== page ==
October 21, 2009

The Journey to the US is Dangerous, but So is Guatemala City

One of the first places I began to look for deportees in Guatemala was in the airport, where deportees arrive from the United States. I exchanged numbers with them, and asked them to call me in a month or so to let me know how things are going.

To my surprise, this strategy has been moderately successful, even when I don’t secure an interview. This morning, a young man called me, telling me I gave him my number nearly two months ago at the airport. We chatted for a bit, and arranged to have an interview on Saturday. This one I expect should work out.

About two weeks ago, I called a young man I met in the airport. He told me he’d be glad to talk to me, but only could do the interview on Sundays, as he was working the other six days a week. I called him the following Sunday, but he wasn’t around. So, I picked up the phone and tried again today. He told me he is too busy to do the interview. He is in Xela, preparing for a trip to the US, leaving in the next couple of days.

I asked him why he is leaving, when he knows how dangerous the trip can be. He cited two reasons. The first is that he is having trouble finding a stable job here. The second is that Guatemala City is dangerous. The job he had required him to ride public transportation at night, and the newspapers are full of accounts of assaults, robberies, and murders on the buses, especially after dark.

Recently, three armed robbers got on the bus in zone 7 at 8:30pm and took everyone’s belongings. This made the front page news, not because of the event itself – but because the passengers on the bus shot and killed two of the assailants. Guns are legal in Guatemala, and two of the passengers were armed and fired at the robbers. The third got away with the passengers’ belongings.

Because of the violence in Guatemala City, the lack of opportunities for stable work, and the opportunities available in the US, this young man plans to risk the trip across Mexico and to the US once again.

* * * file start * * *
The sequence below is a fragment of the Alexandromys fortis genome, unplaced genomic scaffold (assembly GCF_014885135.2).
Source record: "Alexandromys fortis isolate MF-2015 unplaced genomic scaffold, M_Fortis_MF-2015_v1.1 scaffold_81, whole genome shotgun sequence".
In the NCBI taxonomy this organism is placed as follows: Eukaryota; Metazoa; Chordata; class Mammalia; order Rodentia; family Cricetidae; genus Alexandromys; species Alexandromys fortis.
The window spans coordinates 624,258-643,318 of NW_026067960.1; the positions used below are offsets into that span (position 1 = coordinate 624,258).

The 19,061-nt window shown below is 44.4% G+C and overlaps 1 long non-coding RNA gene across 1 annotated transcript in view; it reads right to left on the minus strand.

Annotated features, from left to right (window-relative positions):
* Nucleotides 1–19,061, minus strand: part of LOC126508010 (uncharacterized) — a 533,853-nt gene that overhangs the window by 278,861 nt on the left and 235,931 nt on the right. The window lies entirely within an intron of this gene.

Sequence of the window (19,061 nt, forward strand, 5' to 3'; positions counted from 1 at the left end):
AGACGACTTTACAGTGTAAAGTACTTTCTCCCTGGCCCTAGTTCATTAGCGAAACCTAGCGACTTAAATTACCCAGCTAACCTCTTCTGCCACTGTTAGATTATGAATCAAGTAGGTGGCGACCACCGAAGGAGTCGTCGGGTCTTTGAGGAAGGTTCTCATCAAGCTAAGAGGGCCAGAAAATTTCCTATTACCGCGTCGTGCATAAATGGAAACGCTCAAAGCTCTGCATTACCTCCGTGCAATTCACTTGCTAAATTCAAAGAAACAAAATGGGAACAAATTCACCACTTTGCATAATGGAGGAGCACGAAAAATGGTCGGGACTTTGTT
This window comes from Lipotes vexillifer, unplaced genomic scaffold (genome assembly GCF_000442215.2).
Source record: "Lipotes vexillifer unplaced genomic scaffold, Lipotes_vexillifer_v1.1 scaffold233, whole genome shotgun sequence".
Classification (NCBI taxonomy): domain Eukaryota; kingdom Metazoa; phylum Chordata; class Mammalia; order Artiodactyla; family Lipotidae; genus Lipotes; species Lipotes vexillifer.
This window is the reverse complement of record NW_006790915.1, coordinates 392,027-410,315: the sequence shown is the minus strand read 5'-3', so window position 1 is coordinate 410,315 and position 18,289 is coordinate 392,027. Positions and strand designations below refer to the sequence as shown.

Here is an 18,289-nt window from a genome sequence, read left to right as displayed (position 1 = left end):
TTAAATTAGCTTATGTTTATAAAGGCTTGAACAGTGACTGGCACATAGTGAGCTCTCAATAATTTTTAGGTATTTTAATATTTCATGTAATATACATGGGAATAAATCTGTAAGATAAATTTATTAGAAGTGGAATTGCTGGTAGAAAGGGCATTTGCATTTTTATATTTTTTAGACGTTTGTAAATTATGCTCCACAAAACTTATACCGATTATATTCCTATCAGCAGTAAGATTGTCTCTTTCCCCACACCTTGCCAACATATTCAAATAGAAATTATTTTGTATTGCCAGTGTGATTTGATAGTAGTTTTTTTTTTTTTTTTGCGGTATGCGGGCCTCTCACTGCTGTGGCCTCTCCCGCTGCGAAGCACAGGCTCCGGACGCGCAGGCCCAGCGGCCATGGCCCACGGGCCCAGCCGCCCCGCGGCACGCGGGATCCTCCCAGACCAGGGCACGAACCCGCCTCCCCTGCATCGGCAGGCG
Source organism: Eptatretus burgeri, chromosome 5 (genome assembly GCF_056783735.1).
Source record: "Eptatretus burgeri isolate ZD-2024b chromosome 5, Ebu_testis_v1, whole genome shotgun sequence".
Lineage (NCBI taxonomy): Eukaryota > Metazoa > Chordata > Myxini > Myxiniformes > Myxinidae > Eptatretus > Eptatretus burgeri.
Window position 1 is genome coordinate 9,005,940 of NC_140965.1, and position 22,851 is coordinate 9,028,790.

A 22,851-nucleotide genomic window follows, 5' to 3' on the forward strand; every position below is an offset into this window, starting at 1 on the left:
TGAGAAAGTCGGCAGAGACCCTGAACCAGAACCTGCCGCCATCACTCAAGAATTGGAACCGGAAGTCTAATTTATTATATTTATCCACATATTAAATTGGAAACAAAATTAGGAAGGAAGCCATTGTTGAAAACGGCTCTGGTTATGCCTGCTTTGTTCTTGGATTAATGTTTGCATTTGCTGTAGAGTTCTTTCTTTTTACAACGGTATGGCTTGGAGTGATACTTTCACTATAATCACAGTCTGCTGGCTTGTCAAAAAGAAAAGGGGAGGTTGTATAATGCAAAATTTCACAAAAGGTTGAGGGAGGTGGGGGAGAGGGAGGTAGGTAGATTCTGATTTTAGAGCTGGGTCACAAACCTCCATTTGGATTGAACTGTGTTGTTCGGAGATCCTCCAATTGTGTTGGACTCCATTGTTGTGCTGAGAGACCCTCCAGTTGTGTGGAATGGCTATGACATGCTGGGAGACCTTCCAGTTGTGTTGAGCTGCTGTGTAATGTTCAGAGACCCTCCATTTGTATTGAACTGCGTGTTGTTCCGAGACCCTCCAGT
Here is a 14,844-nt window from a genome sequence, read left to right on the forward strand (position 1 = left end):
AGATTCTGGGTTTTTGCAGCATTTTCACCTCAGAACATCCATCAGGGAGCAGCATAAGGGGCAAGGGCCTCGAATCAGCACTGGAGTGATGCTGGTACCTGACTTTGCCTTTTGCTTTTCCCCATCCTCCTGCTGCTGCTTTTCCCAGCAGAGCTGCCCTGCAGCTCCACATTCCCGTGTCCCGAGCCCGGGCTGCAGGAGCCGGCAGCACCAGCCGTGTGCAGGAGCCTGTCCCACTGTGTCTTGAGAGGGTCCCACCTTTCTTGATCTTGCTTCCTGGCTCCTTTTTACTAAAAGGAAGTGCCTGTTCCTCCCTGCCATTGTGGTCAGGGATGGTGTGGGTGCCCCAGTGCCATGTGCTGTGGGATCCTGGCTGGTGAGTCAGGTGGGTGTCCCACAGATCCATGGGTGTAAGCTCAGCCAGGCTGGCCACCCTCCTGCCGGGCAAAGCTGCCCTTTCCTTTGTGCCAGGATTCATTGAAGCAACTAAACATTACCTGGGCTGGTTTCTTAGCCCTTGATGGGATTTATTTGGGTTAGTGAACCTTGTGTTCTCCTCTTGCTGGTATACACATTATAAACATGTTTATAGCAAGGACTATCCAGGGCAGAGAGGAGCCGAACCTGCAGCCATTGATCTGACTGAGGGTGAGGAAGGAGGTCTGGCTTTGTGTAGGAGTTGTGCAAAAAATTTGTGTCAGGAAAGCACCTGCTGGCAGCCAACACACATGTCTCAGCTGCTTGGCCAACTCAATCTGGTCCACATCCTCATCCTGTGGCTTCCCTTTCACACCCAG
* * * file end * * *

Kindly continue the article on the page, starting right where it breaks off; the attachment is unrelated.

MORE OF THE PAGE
On the trip, he risks being robbed on the freight trains going north. One of my interviewees explained to me that, as you are riding on the train, there are parts where you go through a tunnel, and it is completely dark. You have to hold on tightly, and can’t see anything. Right at that moment, thieves board the train and frisk you. You can’t let go, or else you die. When the train comes out the other side of the tunnel, you are left without your money. How the thieves are able to get your money without holding on is a mystery to me.

This young man also risks being kidnapped. Zetas, narco-trafficking rings in Mexico, often kidnap migrants and hold them for ransom. They call their family members and tell them to come up with $6,000 or they will kill the migrants. The Zetas are to be believed. They will kill you if your family doesn’t come up with the money in time.

If and when this young man gets across Mexico, past the gangs, robbers, and kidnappers, he will have to cross the treacherous desert, dodge Border Patrol agents and try to make it safely to his final destination. He may well make it – thousands do each year. He said he will call me when he arrives. I’ll look forward to hearing from him.

No comments:

Post a Comment